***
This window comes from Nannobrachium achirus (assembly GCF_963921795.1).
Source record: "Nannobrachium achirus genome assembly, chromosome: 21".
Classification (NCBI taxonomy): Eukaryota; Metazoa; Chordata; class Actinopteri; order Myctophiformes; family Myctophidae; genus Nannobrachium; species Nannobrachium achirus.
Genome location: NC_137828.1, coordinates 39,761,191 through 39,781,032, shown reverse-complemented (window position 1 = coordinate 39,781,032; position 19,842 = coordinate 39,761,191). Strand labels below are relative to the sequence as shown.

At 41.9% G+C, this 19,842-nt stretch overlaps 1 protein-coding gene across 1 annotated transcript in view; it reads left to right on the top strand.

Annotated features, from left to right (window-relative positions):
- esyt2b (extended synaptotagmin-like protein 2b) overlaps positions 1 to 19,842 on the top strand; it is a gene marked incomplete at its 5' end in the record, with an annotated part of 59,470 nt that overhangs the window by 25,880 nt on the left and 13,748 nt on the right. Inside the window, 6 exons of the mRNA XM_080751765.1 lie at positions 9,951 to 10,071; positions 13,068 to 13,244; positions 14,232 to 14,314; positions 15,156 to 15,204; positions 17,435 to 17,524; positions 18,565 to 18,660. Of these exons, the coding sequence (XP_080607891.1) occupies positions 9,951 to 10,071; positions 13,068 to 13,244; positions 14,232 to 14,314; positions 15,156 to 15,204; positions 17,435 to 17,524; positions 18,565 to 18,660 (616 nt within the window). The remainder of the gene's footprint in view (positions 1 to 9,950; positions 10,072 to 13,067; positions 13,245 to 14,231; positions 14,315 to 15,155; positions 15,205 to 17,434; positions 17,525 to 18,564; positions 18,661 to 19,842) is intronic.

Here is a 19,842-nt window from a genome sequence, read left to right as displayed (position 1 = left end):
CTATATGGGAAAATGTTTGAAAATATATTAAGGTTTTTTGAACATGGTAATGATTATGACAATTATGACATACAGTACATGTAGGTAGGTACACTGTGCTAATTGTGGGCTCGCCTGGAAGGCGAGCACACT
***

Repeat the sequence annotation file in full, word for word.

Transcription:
This window comes from Nannobrachium achirus (assembly GCF_963921795.1).
Source record: "Nannobrachium achirus genome assembly, chromosome: 21".
Classification (NCBI taxonomy): Eukaryota; Metazoa; Chordata; class Actinopteri; order Myctophiformes; family Myctophidae; genus Nannobrachium; species Nannobrachium achirus.
Genome location: NC_137828.1, coordinates 39,761,191 through 39,781,032, shown reverse-complemented (window position 1 = coordinate 39,781,032; position 19,842 = coordinate 39,761,191). Strand labels below are relative to the sequence as shown.

At 41.9% G+C, this 19,842-nt stretch overlaps 1 protein-coding gene across 1 annotated transcript in view; it reads left to right on the top strand.

Annotated features, from left to right (window-relative positions):
- esyt2b (extended synaptotagmin-like protein 2b) overlaps positions 1 to 19,842 on the top strand; it is a gene marked incomplete at its 5' end in the record, with an annotated part of 59,470 nt that overhangs the window by 25,880 nt on the left and 13,748 nt on the right. Inside the window, 6 exons of the mRNA XM_080751765.1 lie at positions 9,951 to 10,071; positions 13,068 to 13,244; positions 14,232 to 14,314; positions 15,156 to 15,204; positions 17,435 to 17,524; positions 18,565 to 18,660. Of these exons, the coding sequence (XP_080607891.1) occupies positions 9,951 to 10,071; positions 13,068 to 13,244; positions 14,232 to 14,314; positions 15,156 to 15,204; positions 17,435 to 17,524; positions 18,565 to 18,660 (616 nt within the window). The remainder of the gene's footprint in view (positions 1 to 9,950; positions 10,072 to 13,067; positions 13,245 to 14,231; positions 14,315 to 15,155; positions 15,205 to 17,434; positions 17,525 to 18,564; positions 18,661 to 19,842) is intronic.

Here is a 19,842-nt window from a genome sequence, read left to right as displayed (position 1 = left end):
CTATATGGGAAAATGTTTGAAAATATATTAAGGTTTTTTGAACATGGTAATGATTATGACAATTATGACATACAGTACATGTAGGTAGGTACACTGTGCTAATTGTGGGCTCGCCTGGAAGGCGAGCACACT